Computer Networks, 5/e is appropriate for Computer Networking or Introduction to Networking courses at both the undergraduate and graduate level in Computer Science, Electrical Engineering, CIS, MIS, and Business Departments.
Tanenbaum takes a structured approach to explaining how networks work from the inside out. He starts with an explanation of the physical layer of networking, computer hardware and transmission systems; then works his way up to network applications. Tanenbaum’s in-depth application coverage includes email; the domain name system; the World Wide Web (both client- and server-side); and multimedia (including voice over IP, Internet radio video on demand, video conferencing, and streaming media.
Each chapter follows a consistent approach: Tanenbaum presents key principles, then illustrates them utilizing real-world example networks that run through the entire book—the Internet, and wireless networks, including Wireless LANs, broadband wireless and Bluetooth. The Fifth Edition includes a chapter devoted exclusively to network security.
The textbook is supplemented by a Solutions Manual, as well as a Website containing PowerPoint slides, art in various forms, and other tools for instruction, including a protocol simulator whereby students can develop and test their own network protocols.
Book Review by a Computer Science Graduate Student
Fantastic for those with pre-existing interest
Plenty of the reviews already point out specific features of the book. I wanted to illuminate the mentality necessary to appreciate this book. In my opinion, this book is not meant to *establish interest* in networks for the average student. It is meant to present a fantastic swathe of knowledge to those *already interested*. This is why there are reviews that say its boring and dry and then reviews that say its one of the best books they had at engineering school. The appreciative reviewer likely already had interest in networking, or similar subjects, whereas the unappreciative reviewer probably wasn’t too enthused by the subject matter!
This is not a knock on the reviewers who rated it poorly, but rather an attempt to ward off those who don’t have preliminary interest from buying this book. If you already have the interest, this a fantastic reference source. For those looking for a first course in networking, I would tend to recommend Kurose and Ross over this book for its more accessible wording and topic coverage. This is still a nice one to have in the collection though.
From the Inside Flap
A contemporary, yet classic, introduction to today’s key networking technologies
Computer Networks, Fifth Edition, is the ideal introduction to the networking field. This bestseller reflects the latest networking technologies with a special emphasis on wireless networking, including 802.11, 802.16, Bluetooth™, and 3G cellular, paired with fixed-network coverage of ADSL, Internet over cable, gigabit Ethernet, MLPS, and peer-to-peer networks. Notably, this latest edition incorporates new coverage on 3G mobile phone networks, Fiber to the Home, RIFD, delay-tolerant networks, and 802.11 security, in addition to expanded material on Internet routing, multicasting, congestion control, quality of service, real-time transport, and content distribution.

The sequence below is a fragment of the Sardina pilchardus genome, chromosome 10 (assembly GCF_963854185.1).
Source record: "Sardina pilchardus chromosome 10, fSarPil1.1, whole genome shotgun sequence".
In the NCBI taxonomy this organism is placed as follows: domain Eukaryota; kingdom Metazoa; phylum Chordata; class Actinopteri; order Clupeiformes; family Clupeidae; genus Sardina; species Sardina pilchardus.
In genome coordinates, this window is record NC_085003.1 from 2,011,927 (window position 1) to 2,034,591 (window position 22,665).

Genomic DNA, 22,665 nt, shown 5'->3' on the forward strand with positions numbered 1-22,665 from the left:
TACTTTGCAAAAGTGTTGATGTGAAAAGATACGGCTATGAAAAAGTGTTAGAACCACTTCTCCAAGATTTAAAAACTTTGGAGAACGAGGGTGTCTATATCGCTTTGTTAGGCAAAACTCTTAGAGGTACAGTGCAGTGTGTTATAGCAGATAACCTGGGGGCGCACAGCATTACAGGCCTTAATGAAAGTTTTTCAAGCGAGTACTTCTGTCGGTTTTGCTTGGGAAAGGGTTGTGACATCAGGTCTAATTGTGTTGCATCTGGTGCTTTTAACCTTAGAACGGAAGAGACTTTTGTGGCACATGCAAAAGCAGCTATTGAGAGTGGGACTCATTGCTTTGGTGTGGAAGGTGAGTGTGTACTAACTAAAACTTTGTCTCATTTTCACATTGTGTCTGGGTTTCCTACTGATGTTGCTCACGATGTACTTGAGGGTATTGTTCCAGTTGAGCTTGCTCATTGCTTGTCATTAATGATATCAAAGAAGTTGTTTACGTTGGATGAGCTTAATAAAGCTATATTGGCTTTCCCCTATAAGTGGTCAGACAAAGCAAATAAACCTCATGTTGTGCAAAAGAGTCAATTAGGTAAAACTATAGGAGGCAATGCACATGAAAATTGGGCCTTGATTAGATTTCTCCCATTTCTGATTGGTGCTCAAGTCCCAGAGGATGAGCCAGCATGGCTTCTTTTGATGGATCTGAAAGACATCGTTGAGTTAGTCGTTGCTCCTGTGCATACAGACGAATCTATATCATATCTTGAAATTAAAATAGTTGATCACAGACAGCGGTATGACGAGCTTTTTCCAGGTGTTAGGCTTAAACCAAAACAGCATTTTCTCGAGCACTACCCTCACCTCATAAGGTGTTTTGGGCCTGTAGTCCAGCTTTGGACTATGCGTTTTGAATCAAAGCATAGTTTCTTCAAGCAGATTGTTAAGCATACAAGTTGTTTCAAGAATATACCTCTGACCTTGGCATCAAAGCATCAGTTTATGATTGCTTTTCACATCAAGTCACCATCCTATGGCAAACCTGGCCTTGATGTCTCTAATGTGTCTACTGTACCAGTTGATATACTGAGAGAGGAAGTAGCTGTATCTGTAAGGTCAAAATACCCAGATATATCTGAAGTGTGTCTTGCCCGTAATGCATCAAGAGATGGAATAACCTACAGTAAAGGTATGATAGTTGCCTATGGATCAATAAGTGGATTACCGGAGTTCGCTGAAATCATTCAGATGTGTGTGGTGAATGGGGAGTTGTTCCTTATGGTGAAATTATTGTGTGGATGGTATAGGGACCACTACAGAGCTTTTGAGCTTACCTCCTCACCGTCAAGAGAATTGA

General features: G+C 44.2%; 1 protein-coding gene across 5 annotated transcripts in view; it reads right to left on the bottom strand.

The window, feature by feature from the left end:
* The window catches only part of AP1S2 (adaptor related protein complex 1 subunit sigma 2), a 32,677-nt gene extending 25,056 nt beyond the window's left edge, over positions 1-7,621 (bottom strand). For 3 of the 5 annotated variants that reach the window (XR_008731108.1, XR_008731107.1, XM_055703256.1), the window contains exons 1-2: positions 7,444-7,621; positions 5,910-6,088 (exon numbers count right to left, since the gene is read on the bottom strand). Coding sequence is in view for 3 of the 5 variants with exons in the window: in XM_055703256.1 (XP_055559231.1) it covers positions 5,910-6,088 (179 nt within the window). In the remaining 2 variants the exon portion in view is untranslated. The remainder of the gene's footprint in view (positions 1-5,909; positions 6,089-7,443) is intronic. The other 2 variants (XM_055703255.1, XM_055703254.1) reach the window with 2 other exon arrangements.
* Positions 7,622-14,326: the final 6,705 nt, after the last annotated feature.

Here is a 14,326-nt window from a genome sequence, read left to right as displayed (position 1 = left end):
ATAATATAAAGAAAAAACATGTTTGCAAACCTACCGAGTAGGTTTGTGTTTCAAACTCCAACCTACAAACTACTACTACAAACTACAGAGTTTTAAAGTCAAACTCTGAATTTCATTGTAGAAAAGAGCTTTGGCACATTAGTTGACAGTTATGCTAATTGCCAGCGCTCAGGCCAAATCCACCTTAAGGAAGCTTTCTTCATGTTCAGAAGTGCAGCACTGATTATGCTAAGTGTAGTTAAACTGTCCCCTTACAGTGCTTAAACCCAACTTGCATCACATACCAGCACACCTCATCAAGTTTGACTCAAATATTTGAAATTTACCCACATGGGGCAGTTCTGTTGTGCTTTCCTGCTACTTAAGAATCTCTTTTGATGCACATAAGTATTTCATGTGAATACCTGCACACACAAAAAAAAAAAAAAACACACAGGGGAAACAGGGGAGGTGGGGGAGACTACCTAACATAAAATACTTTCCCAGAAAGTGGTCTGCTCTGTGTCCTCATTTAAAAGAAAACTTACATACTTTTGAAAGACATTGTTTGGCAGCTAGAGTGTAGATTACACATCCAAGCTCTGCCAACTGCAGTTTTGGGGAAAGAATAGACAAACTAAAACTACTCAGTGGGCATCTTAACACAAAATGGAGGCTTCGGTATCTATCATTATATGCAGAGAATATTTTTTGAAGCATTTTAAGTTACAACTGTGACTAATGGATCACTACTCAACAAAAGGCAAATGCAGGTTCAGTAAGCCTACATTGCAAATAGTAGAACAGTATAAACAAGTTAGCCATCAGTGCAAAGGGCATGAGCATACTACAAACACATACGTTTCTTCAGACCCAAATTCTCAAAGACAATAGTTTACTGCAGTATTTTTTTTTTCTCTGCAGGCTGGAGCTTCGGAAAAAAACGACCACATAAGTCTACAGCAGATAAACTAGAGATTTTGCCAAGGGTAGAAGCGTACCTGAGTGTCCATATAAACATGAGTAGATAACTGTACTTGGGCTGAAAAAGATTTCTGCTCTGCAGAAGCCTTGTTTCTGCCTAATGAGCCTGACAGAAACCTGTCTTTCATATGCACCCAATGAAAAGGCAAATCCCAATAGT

Authors Andrew Tanenbaum and Davis Wetherall describe the inner facets of the network, exploring its functionality from underlying hardware to applications, including:
- Physical layer (e.g., copper, fiber, wireless, satellites, and Internet over cable)
- Data link layer (e.g., protocol principles, protocol verification, HDLC, and PPP)
- MAC Sublayer (e.g., gigabit Ethernet, 802.11, broadband wireless, and switching)
- Network layer (e.g., routing algorithms, congestion control, QoS, IPv4, and IPv6)
- Transport layer (e.g., socket programming, UDP, TCP, RTP, and network performance)
- Application layer (e.g., e-mail, the Web, PHP, wireless Web, MP3, and streaming audio)
- Network security (e.g., AES, RSA, quantum cryptography, IPsec, and Web security)
The book dissects and depicts the principles associated with each layer and then translates them through examples from the Internet and wireless networks.
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About the Authors
Andrew S. Tanenbaum is a Professor of Computer Science at Vrije Universiteteit, Amsterdam, the Netherlands. He is a fellow of IEEE and ACM and a member of the Netherlands Royal Academy of Arts and Sciences. He recently won a prestigious European Research Council Advanced Grant of 2.5 million to do research on highly reliable computer systems. Tanenbaum has also authored or coauthored the following titles: Structured Computer Organization, Fifth Edition; Operating Systems: Design and Implementation, Third Edition; and Distributed Systems: Principles and Paradigms, Second Edition, all published by Prentice Hall.
David J. Wetherall is an Associate Professor of Computer Science and Engineering at the University of Washington in Seattle. He hails from Australia and has worked in the area of networking for the past two decades. His research is focused on Internet protocols, wireless networks, and security. Wetherall’s work has been recognized with a Sloan Fellowship, the IEEE Bennett Prize, and the ACM SIGCOMM Test-of-Time Award.